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Rogers Park Murder: 'People Get Immune to Stuff Like That'

By Erica Demarest | November 27, 2013 11:16am
 A man was found fatally shot in his head and chest in an alley in the 7500 block of North Greenview Avenue.
A man was found fatally shot in his head and chest in an alley in the 7500 block of North Greenview Avenue.
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DNAinfo/Erica Demarest

ROGERS PARK — After a young man was fatally shot in Rogers Park Wednesday, neighbors said they weren't surprised and blamed the homicide on gang activity — though police haven't confirmed a possible motive.

Resident Tony Lloyd said shootings happen too often in Rogers Park.

"Sometimes people get immune to stuff like that happening every day," Lloyd said, adding that he worries people won't get involved with anti-violence efforts because they view shootings as commonplace.

"People do a lot of dumb stuff around here," Lloyd said. "We definitely need help trying to straighten this stuff out."

About 2:50 a.m. Wednesday, police found a man shot to death in the 7500 block of North Greenview Avenue. He had been shot in his face and chest and was left in the mouth of an alley.

He was pronounced dead on the scene at 3:12 a.m. Wednesday and identified as Mark Villannera, 30, of the 7600 block of North Bosworth Avenue, according to the Cook County Medical Examiner's Office.

As of midday Wednesday, detectives were offering few details as they continued their investigation.

Morgan Bamonti, 27, who moved to Rogers Park this summer, said the murder didn't shock her, but "it's not that we have shootings every weekend."

Bamonti said she remembered a July shooting that left a 22-year-old man dead near Willye B. White Park. It happened right after she moved to the neighborhood.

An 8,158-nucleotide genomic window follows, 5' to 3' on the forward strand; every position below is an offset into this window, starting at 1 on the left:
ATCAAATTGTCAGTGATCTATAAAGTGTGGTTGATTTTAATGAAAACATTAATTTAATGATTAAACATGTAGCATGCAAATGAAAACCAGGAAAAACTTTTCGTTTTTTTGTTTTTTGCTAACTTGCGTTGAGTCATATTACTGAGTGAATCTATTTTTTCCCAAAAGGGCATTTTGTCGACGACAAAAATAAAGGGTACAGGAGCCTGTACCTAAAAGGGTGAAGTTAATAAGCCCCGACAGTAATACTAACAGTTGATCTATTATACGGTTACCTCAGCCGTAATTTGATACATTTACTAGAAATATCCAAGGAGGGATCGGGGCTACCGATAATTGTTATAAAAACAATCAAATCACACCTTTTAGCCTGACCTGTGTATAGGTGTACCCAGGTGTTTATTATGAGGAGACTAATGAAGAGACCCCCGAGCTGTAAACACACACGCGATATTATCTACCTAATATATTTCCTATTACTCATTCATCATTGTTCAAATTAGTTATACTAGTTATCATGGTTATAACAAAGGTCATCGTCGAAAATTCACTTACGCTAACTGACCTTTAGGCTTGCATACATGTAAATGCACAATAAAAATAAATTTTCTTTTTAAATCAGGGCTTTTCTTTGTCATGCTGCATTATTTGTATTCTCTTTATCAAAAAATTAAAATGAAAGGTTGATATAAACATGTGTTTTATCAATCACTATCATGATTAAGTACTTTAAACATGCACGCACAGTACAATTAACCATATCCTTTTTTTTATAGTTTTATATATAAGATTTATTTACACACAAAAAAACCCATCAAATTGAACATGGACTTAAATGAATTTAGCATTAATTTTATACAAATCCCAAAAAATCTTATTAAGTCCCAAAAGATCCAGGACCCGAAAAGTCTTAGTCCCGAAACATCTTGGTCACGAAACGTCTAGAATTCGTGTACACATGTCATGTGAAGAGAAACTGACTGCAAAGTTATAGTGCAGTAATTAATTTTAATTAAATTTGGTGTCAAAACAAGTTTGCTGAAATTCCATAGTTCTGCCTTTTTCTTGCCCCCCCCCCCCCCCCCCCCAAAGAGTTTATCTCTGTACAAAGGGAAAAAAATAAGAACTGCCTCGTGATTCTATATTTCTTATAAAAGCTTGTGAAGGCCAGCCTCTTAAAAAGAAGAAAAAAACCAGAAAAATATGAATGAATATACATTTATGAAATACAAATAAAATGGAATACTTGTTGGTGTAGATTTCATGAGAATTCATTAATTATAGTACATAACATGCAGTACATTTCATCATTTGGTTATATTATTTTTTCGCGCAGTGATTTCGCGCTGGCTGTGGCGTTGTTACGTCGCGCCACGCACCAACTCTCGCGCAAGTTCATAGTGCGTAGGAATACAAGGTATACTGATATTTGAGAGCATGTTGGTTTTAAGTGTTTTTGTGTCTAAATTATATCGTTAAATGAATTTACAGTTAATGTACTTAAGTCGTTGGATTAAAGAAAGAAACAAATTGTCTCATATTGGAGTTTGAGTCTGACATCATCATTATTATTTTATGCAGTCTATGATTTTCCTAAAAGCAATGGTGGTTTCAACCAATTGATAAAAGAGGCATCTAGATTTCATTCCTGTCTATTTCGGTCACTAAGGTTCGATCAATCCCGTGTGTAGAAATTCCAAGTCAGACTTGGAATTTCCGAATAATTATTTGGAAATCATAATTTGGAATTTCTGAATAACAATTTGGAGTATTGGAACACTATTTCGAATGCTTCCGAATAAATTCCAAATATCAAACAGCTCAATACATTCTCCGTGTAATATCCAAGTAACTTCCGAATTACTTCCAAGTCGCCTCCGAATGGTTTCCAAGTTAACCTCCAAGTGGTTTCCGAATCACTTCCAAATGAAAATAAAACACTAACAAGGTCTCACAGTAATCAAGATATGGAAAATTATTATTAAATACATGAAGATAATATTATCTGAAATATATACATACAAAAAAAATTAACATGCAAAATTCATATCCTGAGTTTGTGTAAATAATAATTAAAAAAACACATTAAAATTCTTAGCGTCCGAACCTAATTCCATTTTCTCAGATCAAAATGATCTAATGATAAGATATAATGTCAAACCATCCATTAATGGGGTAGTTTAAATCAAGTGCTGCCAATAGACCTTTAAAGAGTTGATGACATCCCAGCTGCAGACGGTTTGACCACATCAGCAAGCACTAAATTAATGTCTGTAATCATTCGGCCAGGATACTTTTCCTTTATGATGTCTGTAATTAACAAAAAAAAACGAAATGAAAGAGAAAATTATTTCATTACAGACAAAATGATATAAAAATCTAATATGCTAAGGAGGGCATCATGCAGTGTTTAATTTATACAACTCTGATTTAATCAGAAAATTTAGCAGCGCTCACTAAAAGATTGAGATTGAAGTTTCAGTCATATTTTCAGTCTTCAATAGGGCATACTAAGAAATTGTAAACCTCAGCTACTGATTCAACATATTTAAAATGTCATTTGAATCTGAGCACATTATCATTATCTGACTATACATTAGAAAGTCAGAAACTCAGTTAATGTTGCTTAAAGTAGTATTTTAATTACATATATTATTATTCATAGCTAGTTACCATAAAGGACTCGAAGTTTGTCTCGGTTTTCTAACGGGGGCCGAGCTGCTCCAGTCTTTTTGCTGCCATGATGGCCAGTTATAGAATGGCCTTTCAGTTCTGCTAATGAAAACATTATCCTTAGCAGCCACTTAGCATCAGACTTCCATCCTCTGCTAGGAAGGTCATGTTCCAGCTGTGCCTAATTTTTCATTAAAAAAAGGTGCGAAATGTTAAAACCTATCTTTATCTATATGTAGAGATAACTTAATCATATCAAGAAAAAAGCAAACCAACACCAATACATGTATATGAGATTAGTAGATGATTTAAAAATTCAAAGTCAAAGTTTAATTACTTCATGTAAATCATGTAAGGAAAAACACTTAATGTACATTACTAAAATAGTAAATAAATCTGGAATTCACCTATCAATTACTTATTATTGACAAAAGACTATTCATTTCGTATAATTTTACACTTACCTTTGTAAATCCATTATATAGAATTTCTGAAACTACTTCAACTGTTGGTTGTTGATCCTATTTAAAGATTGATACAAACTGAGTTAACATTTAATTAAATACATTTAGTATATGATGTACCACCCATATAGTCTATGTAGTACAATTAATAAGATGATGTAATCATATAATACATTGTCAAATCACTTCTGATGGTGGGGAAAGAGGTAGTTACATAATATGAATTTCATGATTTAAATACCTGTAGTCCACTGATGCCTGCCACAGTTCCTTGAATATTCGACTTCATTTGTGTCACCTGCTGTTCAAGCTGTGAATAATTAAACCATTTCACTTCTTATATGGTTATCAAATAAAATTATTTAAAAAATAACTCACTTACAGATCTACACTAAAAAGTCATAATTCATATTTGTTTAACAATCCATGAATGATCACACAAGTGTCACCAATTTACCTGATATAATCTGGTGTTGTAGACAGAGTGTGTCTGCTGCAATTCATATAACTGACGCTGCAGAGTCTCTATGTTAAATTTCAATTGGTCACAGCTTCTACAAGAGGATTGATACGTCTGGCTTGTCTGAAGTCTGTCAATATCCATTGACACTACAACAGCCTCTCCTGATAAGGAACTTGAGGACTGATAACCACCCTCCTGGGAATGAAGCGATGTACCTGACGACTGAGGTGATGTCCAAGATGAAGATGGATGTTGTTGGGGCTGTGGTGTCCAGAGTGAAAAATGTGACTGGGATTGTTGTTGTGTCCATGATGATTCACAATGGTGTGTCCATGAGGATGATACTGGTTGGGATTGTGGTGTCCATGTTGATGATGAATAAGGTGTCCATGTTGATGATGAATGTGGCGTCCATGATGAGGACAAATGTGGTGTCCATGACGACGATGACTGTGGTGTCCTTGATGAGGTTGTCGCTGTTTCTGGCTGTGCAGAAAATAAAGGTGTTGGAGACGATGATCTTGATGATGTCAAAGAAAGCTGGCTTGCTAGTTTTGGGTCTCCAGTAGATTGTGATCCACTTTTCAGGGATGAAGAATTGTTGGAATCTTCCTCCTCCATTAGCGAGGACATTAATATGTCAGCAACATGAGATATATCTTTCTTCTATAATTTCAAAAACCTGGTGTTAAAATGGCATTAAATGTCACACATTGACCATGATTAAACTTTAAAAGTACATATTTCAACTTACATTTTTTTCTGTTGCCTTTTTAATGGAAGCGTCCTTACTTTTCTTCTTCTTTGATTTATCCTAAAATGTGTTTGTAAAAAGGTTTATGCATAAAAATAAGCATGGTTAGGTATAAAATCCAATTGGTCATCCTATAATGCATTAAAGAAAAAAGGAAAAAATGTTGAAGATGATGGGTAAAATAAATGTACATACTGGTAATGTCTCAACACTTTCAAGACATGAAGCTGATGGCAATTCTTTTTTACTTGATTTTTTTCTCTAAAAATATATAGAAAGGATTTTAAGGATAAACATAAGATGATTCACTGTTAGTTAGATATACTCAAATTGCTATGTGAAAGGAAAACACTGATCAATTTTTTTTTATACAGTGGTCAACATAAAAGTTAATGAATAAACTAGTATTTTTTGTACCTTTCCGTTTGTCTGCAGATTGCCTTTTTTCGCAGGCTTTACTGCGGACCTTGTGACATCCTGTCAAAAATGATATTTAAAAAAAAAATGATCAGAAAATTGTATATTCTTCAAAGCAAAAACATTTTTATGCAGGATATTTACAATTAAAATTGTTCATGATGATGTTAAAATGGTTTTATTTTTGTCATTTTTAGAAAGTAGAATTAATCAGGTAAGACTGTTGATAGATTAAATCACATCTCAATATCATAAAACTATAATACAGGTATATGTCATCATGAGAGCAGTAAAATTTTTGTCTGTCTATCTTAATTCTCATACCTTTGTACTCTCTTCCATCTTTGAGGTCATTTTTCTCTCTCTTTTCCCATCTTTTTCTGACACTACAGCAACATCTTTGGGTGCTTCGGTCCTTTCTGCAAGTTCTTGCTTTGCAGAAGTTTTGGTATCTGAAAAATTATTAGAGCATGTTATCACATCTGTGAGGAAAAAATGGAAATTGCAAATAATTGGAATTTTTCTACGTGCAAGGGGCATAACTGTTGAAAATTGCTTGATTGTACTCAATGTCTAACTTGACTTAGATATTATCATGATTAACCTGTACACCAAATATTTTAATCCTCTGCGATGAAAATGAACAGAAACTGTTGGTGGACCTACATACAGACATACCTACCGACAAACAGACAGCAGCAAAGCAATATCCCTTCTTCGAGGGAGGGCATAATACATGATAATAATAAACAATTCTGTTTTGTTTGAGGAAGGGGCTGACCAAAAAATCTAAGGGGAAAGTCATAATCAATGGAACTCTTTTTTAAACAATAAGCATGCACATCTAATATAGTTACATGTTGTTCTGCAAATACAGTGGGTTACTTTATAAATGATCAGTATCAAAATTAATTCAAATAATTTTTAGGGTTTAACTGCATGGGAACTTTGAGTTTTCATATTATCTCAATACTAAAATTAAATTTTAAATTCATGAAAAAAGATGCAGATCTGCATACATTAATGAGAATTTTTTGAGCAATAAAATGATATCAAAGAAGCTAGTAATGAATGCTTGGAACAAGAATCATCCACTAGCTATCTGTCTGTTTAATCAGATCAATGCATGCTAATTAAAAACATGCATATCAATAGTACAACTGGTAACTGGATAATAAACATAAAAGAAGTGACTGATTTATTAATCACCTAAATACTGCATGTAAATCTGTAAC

"I know a lot of the inner conflict is between gang rivals. No one is out here trying to shoot me," Bamonti said. "But it doesn't make me feel comfortable to be walking around alone."

Antonio Lawson, 27, grew up in Chicago but currently lives in Iowa. He's in Rogers Park for Thanksgiving and said he was "not at all" surprised by the shooting.

"It does [concern me], but not a whole lot," Lawson said. "I mean, what can I do?"

One man said he wasn't surprised by the shooting and didn't worry about his own safety.

"I think it's between the gangsters themselves. They don't talk to the regular public."

But one woman, who declined to be named, said gang members and "people that look questionable" are impacting her day-to-day life.

"Sometimes [my husband and I] will get urges to go for pop" at night, she said. "And it's like, 'Should we go? Should we go?' ... I don't like the neighborhood. I'm scared to go out at night."

Bamonti, who often walks her dog through the neighborhood, said she likes Rogers Park but "it turns into a totally different beast at night."